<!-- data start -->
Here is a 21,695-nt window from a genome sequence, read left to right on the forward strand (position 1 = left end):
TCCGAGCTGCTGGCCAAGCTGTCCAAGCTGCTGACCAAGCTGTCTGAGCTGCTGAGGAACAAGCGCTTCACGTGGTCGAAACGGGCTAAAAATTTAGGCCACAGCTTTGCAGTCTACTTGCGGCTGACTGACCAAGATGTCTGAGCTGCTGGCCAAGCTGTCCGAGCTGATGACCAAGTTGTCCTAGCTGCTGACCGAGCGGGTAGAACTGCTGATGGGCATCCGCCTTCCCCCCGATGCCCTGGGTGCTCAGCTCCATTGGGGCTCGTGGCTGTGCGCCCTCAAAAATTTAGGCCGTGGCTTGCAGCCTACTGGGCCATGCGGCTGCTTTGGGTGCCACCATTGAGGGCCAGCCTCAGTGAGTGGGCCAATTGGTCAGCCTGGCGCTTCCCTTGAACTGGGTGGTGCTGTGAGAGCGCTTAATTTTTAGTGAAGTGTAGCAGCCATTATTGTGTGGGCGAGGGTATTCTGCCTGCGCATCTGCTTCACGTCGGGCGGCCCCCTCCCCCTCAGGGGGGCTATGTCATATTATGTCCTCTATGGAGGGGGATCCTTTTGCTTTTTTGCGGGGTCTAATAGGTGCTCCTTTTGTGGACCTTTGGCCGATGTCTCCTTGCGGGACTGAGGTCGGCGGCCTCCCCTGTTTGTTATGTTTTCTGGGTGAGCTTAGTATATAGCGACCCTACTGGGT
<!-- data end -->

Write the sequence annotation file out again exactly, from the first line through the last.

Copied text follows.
Here is a 21,695-nt window from a genome sequence, read left to right on the forward strand (position 1 = left end):
TCCGAGCTGCTGGCCAAGCTGTCCAAGCTGCTGACCAAGCTGTCTGAGCTGCTGAGGAACAAGCGCTTCACGTGGTCGAAACGGGCTAAAAATTTAGGCCACAGCTTTGCAGTCTACTTGCGGCTGACTGACCAAGATGTCTGAGCTGCTGGCCAAGCTGTCCGAGCTGATGACCAAGTTGTCCTAGCTGCTGACCGAGCGGGTAGAACTGCTGATGGGCATCCGCCTTCCCCCCGATGCCCTGGGTGCTCAGCTCCATTGGGGCTCGTGGCTGTGCGCCCTCAAAAATTTAGGCCGTGGCTTGCAGCCTACTGGGCCATGCGGCTGCTTTGGGTGCCACCATTGAGGGCCAGCCTCAGTGAGTGGGCCAATTGGTCAGCCTGGCGCTTCCCTTGAACTGGGTGGTGCTGTGAGAGCGCTTAATTTTTAGTGAAGTGTAGCAGCCATTATTGTGTGGGCGAGGGTATTCTGCCTGCGCATCTGCTTCACGTCGGGCGGCCCCCTCCCCCTCAGGGGGGCTATGTCATATTATGTCCTCTATGGAGGGGGATCCTTTTGCTTTTTTGCGGGGTCTAATAGGTGCTCCTTTTGTGGACCTTTGGCCGATGTCTCCTTGCGGGACTGAGGTCGGCGGCCTCCCCTGTTTGTTATGTTTTCTGGGTGAGCTTAGTATATAGCGACCCTACTGGGT